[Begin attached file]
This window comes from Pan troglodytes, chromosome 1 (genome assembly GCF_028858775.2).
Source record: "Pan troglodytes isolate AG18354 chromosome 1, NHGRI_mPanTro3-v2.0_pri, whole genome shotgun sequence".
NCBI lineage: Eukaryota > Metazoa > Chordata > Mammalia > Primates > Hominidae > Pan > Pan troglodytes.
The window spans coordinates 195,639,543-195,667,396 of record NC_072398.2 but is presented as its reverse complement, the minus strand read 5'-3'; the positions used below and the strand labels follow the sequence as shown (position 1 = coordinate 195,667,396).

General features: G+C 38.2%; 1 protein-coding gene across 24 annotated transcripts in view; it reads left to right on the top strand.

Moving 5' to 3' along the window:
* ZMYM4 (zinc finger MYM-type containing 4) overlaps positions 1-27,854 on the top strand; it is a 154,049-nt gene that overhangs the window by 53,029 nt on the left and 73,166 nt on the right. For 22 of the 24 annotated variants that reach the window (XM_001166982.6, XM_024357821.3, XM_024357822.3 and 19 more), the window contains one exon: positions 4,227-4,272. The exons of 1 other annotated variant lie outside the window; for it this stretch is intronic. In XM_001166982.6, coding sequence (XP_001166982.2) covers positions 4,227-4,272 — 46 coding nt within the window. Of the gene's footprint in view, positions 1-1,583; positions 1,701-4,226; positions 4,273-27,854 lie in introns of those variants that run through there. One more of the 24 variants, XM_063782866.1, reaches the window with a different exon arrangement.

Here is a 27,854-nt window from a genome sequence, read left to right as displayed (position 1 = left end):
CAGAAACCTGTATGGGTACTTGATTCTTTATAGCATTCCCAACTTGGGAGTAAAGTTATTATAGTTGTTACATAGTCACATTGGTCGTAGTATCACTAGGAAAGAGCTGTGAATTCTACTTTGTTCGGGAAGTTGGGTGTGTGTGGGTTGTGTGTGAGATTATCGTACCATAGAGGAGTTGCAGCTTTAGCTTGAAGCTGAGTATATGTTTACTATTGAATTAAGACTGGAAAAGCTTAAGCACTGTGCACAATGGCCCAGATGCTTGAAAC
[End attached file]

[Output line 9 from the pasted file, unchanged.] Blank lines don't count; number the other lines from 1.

CAGAAACCTGTATGGGTACTTGATTCTTTATAGCATTCCCAACTTGGGAGTAAAGTTATTATAGTTGTTACATAGTCACATTGGTCGTAGTATCACTAGGAAAGAGCTGTGAATTCTACTTTGTTCGGGAAGTTGGGTGTGTGTGGGTTGTGTGTGAGATTATCGTACCATAGAGGAGTTGCAGCTTTAGCTTGAAGCTGAGTATATGTTTACTATTGAATTAAGACTGGAAAAGCTTAAGCACTGTGCACAATGGCCCAGATGCTTGAAAC